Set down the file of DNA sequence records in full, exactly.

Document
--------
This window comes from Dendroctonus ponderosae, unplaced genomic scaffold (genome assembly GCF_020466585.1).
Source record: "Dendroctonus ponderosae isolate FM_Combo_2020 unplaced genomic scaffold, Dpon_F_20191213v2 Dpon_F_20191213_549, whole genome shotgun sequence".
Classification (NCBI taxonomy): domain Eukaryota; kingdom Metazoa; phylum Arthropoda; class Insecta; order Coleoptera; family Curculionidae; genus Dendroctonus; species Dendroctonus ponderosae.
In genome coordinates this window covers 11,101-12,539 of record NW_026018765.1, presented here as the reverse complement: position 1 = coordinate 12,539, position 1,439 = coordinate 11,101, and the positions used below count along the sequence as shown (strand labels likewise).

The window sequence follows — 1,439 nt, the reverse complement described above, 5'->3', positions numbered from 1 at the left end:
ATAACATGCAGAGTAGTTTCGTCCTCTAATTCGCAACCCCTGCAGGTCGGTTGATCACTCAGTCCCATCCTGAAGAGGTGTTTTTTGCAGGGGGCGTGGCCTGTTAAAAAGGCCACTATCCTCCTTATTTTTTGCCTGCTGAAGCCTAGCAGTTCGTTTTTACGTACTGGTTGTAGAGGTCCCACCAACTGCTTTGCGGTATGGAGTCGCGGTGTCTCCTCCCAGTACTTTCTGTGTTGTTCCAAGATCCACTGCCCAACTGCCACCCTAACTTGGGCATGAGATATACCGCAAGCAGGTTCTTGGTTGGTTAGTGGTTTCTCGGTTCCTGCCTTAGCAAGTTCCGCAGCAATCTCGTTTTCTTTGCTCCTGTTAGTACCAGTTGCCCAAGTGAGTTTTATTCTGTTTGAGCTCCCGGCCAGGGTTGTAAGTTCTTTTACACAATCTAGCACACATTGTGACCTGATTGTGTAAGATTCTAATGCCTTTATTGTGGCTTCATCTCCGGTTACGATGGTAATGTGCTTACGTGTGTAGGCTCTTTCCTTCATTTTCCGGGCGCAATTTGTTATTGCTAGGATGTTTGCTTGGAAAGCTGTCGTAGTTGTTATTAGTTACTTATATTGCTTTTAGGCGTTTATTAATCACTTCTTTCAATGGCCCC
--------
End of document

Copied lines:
This window comes from Dendroctonus ponderosae, unplaced genomic scaffold (genome assembly GCF_020466585.1).
Source record: "Dendroctonus ponderosae isolate FM_Combo_2020 unplaced genomic scaffold, Dpon_F_20191213v2 Dpon_F_20191213_549, whole genome shotgun sequence".
Classification (NCBI taxonomy): domain Eukaryota; kingdom Metazoa; phylum Arthropoda; class Insecta; order Coleoptera; family Curculionidae; genus Dendroctonus; species Dendroctonus ponderosae.
In genome coordinates this window covers 11,101-12,539 of record NW_026018765.1, presented here as the reverse complement: position 1 = coordinate 12,539, position 1,439 = coordinate 11,101, and the positions used below count along the sequence as shown (strand labels likewise).

The window sequence follows — 1,439 nt, the reverse complement described above, 5'->3', positions numbered from 1 at the left end:
ATAACATGCAGAGTAGTTTCGTCCTCTAATTCGCAACCCCTGCAGGTCGGTTGATCACTCAGTCCCATCCTGAAGAGGTGTTTTTTGCAGGGGGCGTGGCCTGTTAAAAAGGCCACTATCCTCCTTATTTTTTGCCTGCTGAAGCCTAGCAGTTCGTTTTTACGTACTGGTTGTAGAGGTCCCACCAACTGCTTTGCGGTATGGAGTCGCGGTGTCTCCTCCCAGTACTTTCTGTGTTGTTCCAAGATCCACTGCCCAACTGCCACCCTAACTTGGGCATGAGATATACCGCAAGCAGGTTCTTGGTTGGTTAGTGGTTTCTCGGTTCCTGCCTTAGCAAGTTCCGCAGCAATCTCGTTTTCTTTGCTCCTGTTAGTACCAGTTGCCCAAGTGAGTTTTATTCTGTTTGAGCTCCCGGCCAGGGTTGTAAGTTCTTTTACACAATCTAGCACACATTGTGACCTGATTGTGTAAGATTCTAATGCCTTTATTGTGGCTTCATCTCCGGTTACGATGGTAATGTGCTTACGTGTGTAGGCTCTTTCCTTCATTTTCCGGGCGCAATTTGTTATTGCTAGGATGTTTGCTTGGAAAGCTGTCGTAGTTGTTATTAGTTACTTATATTGCTTTTAGGCGTTTATTAATCACTTCTTTCAATGGCCCC